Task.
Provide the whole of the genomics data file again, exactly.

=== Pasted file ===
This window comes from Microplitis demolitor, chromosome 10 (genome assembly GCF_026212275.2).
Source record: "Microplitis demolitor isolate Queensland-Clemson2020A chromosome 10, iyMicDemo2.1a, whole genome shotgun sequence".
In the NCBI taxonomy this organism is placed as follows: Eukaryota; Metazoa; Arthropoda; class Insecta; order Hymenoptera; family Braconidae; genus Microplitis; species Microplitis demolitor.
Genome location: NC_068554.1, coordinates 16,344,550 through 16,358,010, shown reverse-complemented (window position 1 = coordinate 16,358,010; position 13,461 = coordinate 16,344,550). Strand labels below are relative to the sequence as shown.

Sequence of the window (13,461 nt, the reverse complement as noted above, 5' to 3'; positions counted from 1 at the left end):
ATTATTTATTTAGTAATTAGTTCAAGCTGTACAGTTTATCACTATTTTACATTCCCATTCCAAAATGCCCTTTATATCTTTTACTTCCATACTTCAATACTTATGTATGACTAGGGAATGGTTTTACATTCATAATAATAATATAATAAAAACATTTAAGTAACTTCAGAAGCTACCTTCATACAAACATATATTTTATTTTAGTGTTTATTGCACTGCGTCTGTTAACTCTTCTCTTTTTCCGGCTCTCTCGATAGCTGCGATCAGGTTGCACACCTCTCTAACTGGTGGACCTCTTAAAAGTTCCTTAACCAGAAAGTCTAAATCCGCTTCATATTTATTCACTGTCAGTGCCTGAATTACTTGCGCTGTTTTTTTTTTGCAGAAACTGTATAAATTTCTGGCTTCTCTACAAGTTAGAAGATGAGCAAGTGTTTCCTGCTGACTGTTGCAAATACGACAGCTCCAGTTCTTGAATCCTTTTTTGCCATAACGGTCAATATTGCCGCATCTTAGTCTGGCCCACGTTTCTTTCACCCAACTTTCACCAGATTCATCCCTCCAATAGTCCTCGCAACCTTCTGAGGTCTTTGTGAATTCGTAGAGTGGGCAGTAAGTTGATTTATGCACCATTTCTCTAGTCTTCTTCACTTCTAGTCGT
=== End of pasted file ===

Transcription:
This window comes from Microplitis demolitor, chromosome 10 (genome assembly GCF_026212275.2).
Source record: "Microplitis demolitor isolate Queensland-Clemson2020A chromosome 10, iyMicDemo2.1a, whole genome shotgun sequence".
In the NCBI taxonomy this organism is placed as follows: Eukaryota; Metazoa; Arthropoda; class Insecta; order Hymenoptera; family Braconidae; genus Microplitis; species Microplitis demolitor.
Genome location: NC_068554.1, coordinates 16,344,550 through 16,358,010, shown reverse-complemented (window position 1 = coordinate 16,358,010; position 13,461 = coordinate 16,344,550). Strand labels below are relative to the sequence as shown.

Sequence of the window (13,461 nt, the reverse complement as noted above, 5' to 3'; positions counted from 1 at the left end):
ATTATTTATTTAGTAATTAGTTCAAGCTGTACAGTTTATCACTATTTTACATTCCCATTCCAAAATGCCCTTTATATCTTTTACTTCCATACTTCAATACTTATGTATGACTAGGGAATGGTTTTACATTCATAATAATAATATAATAAAAACATTTAAGTAACTTCAGAAGCTACCTTCATACAAACATATATTTTATTTTAGTGTTTATTGCACTGCGTCTGTTAACTCTTCTCTTTTTCCGGCTCTCTCGATAGCTGCGATCAGGTTGCACACCTCTCTAACTGGTGGACCTCTTAAAAGTTCCTTAACCAGAAAGTCTAAATCCGCTTCATATTTATTCACTGTCAGTGCCTGAATTACTTGCGCTGTTTTTTTTTTGCAGAAACTGTATAAATTTCTGGCTTCTCTACAAGTTAGAAGATGAGCAAGTGTTTCCTGCTGACTGTTGCAAATACGACAGCTCCAGTTCTTGAATCCTTTTTTGCCATAACGGTCAATATTGCCGCATCTTAGTCTGGCCCACGTTTCTTTCACCCAACTTTCACCAGATTCATCCCTCCAATAGTCCTCGCAACCTTCTGAGGTCTTTGTGAATTCGTAGAGTGGGCAGTAAGTTGATTTATGCACCATTTCTCTAGTCTTCTTCACTTCTAGTCGT